Sathya Sai Baba, who died on Sunday, was seen as a reincarnation of god by millions, having preached an eclectic blend of Hindu religion since the time he claimed to be an ‘avatar’ at a young age of 14.
The many attacks by rationalists on him and what he stood for did not derail the immense following he achieved as he grew from this once obscure hamlet to achieve demi god status in India and abroad.
Born as Sathyanarayana Raju in November 23, 1926 in Puttaparthi, his devotees claimed he started singing Sanskrit verses, of which he had no knowledge, one day in March 1940 after being apparently stung by a scorpion.
Within two months, the teenager claimed to be a reincarnation of the more famous Shirdi Sai Baba, who had reportedly stated before his death in 1918 that he would reappear in the then Madras Presidency eight years later.
In no time, the boy gathered a following as he stepped into the world of spirituality. Word spread that Raju could make objects such as food and sweets materialise out of thin air.
As time went by, and he came to be recognised for his mane and flowing orange robes, the boy transformed into Sathya Sai Baba, frequently producing with a flick of his hand ‘vibhuti’ (sacred ash) and small objects such as Shiv lings, rings and necklaces.
Puttaparthi became his base, eventually transforming the once small village into a lively pilgrimage centre, with its own railway station and air strip.
The spiritual guru built a temple in 1944. Four years later he founded Prasanthi Nilayam (Abode of Supreme Peace) at Puttaparthi.
He also opened ashrams at Whitefield on Bangalore’s outskirts and at Kodaikanal in Tamil Nadu. He made it a point to tell his followers not to give up their original religion.
He preached: “My objective is the establishment of sanatana dharma, which believes in one god as propitiated by the founders of all religions.”
Sathya Sai Baba, however, ran into critics who repeatedly challenged him to make the objects materialise in “controlled conditions” — to prove that he was not indulging in trickery.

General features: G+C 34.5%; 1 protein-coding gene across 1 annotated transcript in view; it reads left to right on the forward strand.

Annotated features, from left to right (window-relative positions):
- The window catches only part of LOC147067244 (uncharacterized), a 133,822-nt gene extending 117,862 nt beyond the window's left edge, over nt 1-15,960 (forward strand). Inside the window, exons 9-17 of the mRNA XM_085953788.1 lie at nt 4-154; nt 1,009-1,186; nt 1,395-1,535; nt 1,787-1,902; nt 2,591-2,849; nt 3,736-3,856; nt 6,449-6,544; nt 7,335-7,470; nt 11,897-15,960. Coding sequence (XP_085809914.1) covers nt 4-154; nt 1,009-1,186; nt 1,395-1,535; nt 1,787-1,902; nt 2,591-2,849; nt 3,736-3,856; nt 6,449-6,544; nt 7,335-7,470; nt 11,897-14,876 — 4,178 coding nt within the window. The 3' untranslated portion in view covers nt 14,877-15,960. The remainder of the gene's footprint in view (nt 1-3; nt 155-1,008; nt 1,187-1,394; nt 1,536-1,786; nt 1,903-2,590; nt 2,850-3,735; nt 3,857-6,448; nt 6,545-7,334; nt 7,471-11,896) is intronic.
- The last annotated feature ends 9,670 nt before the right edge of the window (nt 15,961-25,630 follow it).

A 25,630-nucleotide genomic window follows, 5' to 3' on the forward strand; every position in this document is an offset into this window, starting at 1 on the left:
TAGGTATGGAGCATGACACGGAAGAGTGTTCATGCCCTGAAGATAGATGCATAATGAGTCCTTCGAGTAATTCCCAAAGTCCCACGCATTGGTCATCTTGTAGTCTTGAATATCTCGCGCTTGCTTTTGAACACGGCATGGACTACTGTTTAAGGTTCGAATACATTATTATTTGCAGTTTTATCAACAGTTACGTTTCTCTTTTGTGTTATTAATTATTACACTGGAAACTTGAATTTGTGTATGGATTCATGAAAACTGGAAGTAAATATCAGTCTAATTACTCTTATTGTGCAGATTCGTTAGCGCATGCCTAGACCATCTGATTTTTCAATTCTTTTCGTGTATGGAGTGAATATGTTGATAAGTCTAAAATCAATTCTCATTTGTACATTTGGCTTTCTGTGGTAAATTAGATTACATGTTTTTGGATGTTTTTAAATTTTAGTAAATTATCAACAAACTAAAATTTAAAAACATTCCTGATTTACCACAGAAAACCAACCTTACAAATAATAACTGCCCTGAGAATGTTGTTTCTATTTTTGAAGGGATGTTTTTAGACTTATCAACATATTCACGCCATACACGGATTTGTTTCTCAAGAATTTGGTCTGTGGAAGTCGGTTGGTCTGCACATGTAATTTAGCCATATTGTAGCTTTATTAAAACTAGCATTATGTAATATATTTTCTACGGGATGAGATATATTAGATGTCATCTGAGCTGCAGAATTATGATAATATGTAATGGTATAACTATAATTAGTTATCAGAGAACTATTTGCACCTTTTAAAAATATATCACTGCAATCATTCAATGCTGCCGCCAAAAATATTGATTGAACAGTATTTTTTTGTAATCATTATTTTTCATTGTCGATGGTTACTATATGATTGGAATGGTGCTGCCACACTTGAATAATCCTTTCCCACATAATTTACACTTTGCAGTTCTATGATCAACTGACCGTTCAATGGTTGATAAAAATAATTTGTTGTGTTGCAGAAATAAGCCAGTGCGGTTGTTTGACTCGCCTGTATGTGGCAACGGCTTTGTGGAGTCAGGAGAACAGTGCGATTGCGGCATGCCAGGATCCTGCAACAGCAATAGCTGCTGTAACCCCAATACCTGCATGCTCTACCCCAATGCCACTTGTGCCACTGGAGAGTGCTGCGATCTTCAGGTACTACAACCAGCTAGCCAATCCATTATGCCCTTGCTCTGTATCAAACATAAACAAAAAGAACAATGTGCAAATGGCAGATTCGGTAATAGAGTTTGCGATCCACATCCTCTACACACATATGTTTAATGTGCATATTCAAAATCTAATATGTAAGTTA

The godman brushed away the attacks, which abated over the years, even as his spiritual empire expanded. Today, his devotees are spread over some 130 countries and number in millions.
Simultaneously, Sai Baba plunged into charitable work.
His movement began providing free medical treatment, both in Puttaparthi and Bangalore, as well as free education for the poor.
Sathya Sai Baba was also credited with unveiling drinking water schemes in drought-prone Anantapur district, where Puttaparthi is located, and to the city of Chennai.
Food is sold at hugely subsidized rates at his ashram here – even to those who do not follow him.
In 2001, the digital radio network, Radio Sai Global Harmony, was launched to spread Sai Baba’s message of harmony and peace.
He acquired a huge following that included political leaders, film stars and industrialists — and millions of ordinary folk.
But controversies always dogged Sai Baba.
He was accused of sexual abuse. The BBC once produced a documentary that showed him in poor light.
Sai Baba remained single. Not much is known about his personal life.
The killing of four alleged intruders into Sai Baba’s bedroom by police in 1993 still remains a mystery.
From 2005, Sai Baba had been using a wheelchair and his failing health had forced him to make fewer public appearances.
Two of his elder sisters, an elder brother and a younger brother have died. Some of the children of his sisters and brothers are today active in the trusts formed by him.
Many believe he died a day after he was admitted to the hospital March 28 and that his relatives waited for an auspicious time to make the announcement.